Information about Sertraline
Sertraline is a selective serotonin reuptake inhibitor (SSRI) used in the therapy of depression, anxiety disorders and obsessive-compulsive disorder. Sertraline therapy can be associated with transient asymptomatic elevations in serum aminotransferase levels and has been linked to rare instances of clinically apparent acute liver injury.
Mechanism of action of Sertraline
Sertraline (ser' tra leen) is a selective serotonin reuptake inhibitor (SSRI) that acts by blocking the reuptake of serotonin in CNS synaptic clefts, thus increasing serotonin levels in the brain which is associated with its psychiatric effects.
FDA approval information for Sertraline
Sertraline was approved for use in the United States in 1991, and it remains in wide use, with almost 40 million prescriptions being filled yearly.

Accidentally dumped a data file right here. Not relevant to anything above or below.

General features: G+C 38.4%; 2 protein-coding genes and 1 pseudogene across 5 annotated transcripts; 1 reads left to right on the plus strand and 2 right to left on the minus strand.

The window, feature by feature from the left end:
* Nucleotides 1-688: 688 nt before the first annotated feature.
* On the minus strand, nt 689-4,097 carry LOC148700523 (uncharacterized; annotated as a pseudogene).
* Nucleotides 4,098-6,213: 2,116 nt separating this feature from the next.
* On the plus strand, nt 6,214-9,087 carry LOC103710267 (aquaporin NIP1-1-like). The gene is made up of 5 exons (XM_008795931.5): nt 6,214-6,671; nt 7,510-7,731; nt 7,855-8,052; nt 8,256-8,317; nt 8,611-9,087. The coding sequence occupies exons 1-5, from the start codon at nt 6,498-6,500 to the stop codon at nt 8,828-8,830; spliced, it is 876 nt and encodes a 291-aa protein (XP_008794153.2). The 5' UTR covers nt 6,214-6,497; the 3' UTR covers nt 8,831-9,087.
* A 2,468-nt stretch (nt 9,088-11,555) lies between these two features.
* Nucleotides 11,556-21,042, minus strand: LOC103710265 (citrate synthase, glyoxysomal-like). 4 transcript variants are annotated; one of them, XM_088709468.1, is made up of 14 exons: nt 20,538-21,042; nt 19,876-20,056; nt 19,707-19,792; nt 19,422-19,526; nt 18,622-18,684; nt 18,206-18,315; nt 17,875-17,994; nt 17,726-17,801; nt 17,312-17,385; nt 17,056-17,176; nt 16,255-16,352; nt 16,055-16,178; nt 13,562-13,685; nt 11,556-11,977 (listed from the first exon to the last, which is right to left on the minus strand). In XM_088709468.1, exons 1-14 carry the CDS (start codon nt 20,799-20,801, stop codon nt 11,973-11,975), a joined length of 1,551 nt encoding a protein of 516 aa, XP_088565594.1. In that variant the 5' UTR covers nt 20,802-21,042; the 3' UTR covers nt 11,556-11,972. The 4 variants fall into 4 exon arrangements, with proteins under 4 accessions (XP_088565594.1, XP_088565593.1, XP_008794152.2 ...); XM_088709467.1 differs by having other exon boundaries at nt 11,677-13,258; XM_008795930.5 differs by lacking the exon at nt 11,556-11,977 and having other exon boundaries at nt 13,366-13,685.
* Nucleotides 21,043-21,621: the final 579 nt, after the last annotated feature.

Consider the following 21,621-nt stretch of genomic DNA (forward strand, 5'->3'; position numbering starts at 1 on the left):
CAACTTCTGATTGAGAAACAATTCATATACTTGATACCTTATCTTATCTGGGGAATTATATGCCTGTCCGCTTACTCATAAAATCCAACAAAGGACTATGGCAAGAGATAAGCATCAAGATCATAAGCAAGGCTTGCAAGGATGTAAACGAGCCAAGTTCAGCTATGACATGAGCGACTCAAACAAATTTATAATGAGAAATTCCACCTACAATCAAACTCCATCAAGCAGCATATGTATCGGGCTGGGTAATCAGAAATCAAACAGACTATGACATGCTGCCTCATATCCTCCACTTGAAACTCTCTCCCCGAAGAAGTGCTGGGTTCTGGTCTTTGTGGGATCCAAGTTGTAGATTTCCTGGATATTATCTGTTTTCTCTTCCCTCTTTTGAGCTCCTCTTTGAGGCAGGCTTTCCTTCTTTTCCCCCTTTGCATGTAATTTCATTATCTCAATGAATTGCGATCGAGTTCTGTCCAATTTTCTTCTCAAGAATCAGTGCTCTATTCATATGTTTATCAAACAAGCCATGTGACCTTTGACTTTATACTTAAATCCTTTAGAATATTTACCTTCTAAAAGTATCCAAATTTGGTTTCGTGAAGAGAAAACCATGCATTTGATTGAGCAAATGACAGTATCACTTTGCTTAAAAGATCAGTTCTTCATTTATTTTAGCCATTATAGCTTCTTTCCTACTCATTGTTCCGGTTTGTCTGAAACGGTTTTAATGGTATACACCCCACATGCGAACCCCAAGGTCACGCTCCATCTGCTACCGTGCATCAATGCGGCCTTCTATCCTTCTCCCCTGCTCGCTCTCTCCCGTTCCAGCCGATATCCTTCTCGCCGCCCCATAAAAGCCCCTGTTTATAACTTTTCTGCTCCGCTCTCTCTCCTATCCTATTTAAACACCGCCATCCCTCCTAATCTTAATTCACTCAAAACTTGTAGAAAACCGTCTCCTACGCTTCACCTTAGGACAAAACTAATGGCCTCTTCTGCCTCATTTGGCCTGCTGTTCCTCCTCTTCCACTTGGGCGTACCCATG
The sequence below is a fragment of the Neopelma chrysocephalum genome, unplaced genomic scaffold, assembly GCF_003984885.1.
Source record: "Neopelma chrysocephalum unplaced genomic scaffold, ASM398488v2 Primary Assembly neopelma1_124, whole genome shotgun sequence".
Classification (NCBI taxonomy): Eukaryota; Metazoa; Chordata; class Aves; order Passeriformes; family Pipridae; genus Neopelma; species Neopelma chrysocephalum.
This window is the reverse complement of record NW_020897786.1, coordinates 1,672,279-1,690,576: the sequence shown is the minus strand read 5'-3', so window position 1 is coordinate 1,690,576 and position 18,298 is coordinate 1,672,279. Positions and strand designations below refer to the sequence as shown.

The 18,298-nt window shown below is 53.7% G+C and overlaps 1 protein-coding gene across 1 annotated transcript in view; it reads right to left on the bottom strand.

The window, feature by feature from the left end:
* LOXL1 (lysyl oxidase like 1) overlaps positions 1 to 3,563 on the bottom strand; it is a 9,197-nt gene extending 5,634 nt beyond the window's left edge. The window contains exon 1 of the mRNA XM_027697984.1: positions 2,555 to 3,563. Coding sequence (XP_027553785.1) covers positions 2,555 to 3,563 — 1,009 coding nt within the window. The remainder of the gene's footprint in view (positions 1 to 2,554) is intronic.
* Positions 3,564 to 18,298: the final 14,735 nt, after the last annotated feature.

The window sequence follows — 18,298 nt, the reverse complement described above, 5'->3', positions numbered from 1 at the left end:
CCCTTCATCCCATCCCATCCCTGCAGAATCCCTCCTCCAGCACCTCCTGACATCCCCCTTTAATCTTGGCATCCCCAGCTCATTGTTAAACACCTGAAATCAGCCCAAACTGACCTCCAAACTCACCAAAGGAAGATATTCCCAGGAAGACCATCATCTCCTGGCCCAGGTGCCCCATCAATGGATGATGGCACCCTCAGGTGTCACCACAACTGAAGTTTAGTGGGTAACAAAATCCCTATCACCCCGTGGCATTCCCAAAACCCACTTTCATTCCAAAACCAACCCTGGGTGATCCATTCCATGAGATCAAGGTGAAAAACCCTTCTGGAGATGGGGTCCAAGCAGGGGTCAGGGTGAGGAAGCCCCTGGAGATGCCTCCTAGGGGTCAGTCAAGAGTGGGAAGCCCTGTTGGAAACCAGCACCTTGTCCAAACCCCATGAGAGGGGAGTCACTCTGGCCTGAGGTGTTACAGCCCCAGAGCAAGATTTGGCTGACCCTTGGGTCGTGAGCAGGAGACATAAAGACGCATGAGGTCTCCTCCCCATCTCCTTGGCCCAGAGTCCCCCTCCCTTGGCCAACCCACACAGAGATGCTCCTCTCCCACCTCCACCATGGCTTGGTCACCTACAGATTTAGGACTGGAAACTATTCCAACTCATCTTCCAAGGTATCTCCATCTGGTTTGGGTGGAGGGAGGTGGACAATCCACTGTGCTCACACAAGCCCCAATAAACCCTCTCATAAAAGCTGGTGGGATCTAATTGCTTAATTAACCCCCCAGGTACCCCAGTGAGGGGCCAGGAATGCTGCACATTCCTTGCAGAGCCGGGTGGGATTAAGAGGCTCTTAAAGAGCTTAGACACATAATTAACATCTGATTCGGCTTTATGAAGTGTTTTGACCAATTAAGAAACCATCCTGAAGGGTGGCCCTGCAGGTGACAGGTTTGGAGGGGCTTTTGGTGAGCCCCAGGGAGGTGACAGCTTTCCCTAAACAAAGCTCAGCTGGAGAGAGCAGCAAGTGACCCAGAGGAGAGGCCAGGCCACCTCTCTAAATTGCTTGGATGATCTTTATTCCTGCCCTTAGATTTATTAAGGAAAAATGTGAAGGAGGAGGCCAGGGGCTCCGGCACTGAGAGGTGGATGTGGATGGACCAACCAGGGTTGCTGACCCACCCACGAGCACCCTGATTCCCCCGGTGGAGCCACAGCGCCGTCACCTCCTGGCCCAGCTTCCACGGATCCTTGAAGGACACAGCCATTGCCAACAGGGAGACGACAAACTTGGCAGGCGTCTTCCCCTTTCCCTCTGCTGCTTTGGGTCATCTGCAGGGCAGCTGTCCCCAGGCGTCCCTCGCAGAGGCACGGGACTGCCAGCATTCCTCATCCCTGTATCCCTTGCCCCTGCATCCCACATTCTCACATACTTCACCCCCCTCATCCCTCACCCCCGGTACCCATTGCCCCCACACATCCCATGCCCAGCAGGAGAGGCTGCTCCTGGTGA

Clinical use of Sertraline
Indications for sertraline include major depression, obsessive-compulsive disorder, panic disorder, and major anxiety disorders including social anxiety, post-trauma stress and generalized anxiety disorder. Sertraline is also used for headache, premenstrual dysphoric disorder, diabetic neuropathy and premature ejaculation. Sertraline is available as tablets of 25, 50 and 100 mg and as an oral suspension in multiple generic forms and under the brand name of Zoloft.
Dosage and administration for Sertraline
The recommended dosage for depression in adults is 50 or 100 mg once daily, increasing the dosage by 25 or 50 mg increments to a maximum of 200 mg.
Side effects of Sertraline
The following are antidepressant subclasses and drugs
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WikiMD resources for Sertraline
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